Mini Van Driving Moms and Dads everywhere beware!
The Institute for Highway Safety (IIHS) just released their safety crash test findings and only one of four mini van style vehicles performed in what the IIHS considers acceptable and that vehicle is the 2015 Toyota Sienna.
The crash testing primarily involved what are called “small overlap front crashes” where the vichle is propelled and crashed into a wall that only covers approximately half the width of the vehicle and typically and shows some of the worst possible outcomes for this type of crash. This type of test is intended to duplicate what happens when the front corner of one vehicle collides with another vehicle or a stationery object like a tree or utility pole. More specifically the crash forces bypass the vehicle’s main energy-absorbing structure. These crashes are considered specifically difficult for minivans to handle, because minivan bodies are typically built on car frames but are much wider than car bodies. Resulting in more of the mini van body is located outside the main structure. Minivans also are heavier than cars.
The Nissan Quest, the Chrysler Town & Country and its twin, the Dodge Grand Caravan, all earn poor ratings. The exception to the disappointing pattern is the 2015 Toyota Sienna, which earns an acceptable rating. It joins the Honda Odyssey, which last year earned a good rating in the small overlap crash test, in the ranks of Top Safety Pick+ award winners. Minivans are popular among parents, a group that tends to be safety conscious, but we’ve only seen two so far that offer decent protection in small overlap crashes,” says David Zuby, IIHS executive vice president and chief research officer.
So the IIHS is intentionally putting these vehicles in a worse case scenario to obtain the most prudent crash test data and this is especially important information for Moms and Dads who transport children and loved ones in mini vans.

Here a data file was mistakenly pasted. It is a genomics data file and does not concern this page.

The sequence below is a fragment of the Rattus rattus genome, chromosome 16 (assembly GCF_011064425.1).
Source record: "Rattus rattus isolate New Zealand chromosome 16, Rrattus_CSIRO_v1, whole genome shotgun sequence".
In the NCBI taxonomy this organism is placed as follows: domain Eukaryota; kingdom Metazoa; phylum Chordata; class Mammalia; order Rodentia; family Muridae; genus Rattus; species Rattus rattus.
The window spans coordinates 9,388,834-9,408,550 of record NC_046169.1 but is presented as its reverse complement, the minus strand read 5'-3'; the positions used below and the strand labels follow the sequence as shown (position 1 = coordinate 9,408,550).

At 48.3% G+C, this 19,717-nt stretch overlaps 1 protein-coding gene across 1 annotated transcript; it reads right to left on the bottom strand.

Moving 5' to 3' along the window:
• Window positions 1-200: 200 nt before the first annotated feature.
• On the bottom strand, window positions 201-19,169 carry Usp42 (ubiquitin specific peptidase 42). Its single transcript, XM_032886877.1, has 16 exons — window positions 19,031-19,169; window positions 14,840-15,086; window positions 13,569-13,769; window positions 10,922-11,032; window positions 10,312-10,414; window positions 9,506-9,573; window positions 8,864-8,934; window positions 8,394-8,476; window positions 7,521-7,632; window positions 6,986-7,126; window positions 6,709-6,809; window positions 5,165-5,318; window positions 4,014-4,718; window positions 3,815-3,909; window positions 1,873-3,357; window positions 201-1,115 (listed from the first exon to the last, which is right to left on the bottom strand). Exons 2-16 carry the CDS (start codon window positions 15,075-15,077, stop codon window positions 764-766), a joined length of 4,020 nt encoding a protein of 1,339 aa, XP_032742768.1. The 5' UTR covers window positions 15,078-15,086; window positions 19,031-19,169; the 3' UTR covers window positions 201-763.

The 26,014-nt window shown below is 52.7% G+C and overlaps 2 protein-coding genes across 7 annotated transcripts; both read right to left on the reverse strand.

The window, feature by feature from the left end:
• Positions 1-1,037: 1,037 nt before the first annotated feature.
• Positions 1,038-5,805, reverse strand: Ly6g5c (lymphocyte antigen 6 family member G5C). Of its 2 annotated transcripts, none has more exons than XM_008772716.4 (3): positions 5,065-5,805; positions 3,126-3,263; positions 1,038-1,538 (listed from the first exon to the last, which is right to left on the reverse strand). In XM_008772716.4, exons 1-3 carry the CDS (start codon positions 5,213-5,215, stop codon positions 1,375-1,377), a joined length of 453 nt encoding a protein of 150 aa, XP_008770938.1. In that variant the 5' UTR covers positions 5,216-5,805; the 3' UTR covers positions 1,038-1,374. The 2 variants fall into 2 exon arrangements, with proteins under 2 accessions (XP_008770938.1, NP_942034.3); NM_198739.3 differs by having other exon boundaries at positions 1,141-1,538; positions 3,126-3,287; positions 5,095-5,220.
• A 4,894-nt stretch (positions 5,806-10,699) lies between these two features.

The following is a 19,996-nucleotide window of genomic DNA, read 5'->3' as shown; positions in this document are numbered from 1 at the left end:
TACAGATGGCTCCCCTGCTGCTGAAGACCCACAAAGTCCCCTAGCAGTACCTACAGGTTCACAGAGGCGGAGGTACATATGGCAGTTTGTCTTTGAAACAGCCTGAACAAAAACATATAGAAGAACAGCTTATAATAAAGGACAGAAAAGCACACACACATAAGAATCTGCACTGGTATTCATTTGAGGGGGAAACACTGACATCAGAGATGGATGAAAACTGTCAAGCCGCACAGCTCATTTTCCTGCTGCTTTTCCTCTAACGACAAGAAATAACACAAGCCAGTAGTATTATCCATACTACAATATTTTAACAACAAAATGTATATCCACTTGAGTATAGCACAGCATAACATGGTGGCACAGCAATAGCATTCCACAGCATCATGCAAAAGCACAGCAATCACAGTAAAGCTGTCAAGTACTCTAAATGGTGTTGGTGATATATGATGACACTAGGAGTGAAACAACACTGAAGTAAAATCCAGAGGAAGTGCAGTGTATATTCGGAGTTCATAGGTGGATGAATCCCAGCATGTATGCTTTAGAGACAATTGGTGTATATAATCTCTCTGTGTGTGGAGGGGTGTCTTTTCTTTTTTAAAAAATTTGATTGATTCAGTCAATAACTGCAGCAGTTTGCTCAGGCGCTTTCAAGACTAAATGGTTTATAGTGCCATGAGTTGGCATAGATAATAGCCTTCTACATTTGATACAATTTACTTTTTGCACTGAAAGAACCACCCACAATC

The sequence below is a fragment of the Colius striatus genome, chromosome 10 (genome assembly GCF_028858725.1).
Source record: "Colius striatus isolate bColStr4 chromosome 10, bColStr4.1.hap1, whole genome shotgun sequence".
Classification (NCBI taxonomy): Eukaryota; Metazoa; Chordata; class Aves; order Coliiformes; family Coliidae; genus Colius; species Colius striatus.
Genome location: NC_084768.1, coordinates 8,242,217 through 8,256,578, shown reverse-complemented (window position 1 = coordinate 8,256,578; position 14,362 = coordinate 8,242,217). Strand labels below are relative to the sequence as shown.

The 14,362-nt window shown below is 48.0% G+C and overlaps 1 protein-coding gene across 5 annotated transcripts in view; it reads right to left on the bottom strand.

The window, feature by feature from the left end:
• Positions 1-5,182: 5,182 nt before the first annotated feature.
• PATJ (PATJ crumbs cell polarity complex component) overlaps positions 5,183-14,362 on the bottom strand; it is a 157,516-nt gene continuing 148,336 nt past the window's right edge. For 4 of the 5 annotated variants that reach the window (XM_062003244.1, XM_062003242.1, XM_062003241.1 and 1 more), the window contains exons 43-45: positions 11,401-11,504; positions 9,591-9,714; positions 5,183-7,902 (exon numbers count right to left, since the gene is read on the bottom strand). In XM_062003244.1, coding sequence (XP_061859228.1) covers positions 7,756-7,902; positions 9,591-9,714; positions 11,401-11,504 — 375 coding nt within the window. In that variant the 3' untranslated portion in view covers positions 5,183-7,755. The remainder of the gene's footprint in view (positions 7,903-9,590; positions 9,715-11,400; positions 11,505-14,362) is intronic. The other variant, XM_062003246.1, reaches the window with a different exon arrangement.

Even though Toyota beefed up the front structure of the 2015 Toyota Sienna to improve it’s performance in these over lap type crashes that happen in every day life as well as on the IIHS test tracks, check out what happened in the test because it didn’t really fare all that well.
However the Nissan Quest didn’t do so well.
The Nissan Quest receives what the IIHS describes as a deceiving for it’s restraints and kinematics of safety belt structures. This part of the safety rating measures how well the safety belt and airbags work to control the dummy’s movement.
Here are the good and bad for the Quest:
Here are the bad and good for the Chrysler Town & Country:
I don’t see very much good in these test results. Except more than likely there would be little head trauma however it is apparent that there would be severe lacerations, possible fracture of the femur and or the Tibia (Thigh and Leg) and in all probability loss of limb for Nissan Quest and Chrysler’s Town & Country.
Vehicles with a good or acceptable small overlap rating, along with good ratings in the moderate overlap front, side, roof strength and head restraint tests, qualify for the 2014 Top Safety Pick award. Vehicles that meet those criteria and also earn a basic or higher rating for front crash prevention qualify for the Top Safety Pick+ award.
The Sienna earns its “plus” on the basis of an advanced front crash prevention rating. Its optional system includes forward collision warning and an automatic braking function that reduced impact speeds by an average of 9 mph in the Institute’s 12 mph test and by 7 mph in the 25 mph test.
In my opinion these crash tests should be critical in decision making when purchasing a mini van type motor vehicle. Remember you can replace your vehicle but you can’t replace your children and loved ones. How much is the cost difference worth for the safety of your loved one’s, especially in Phoenix traffic.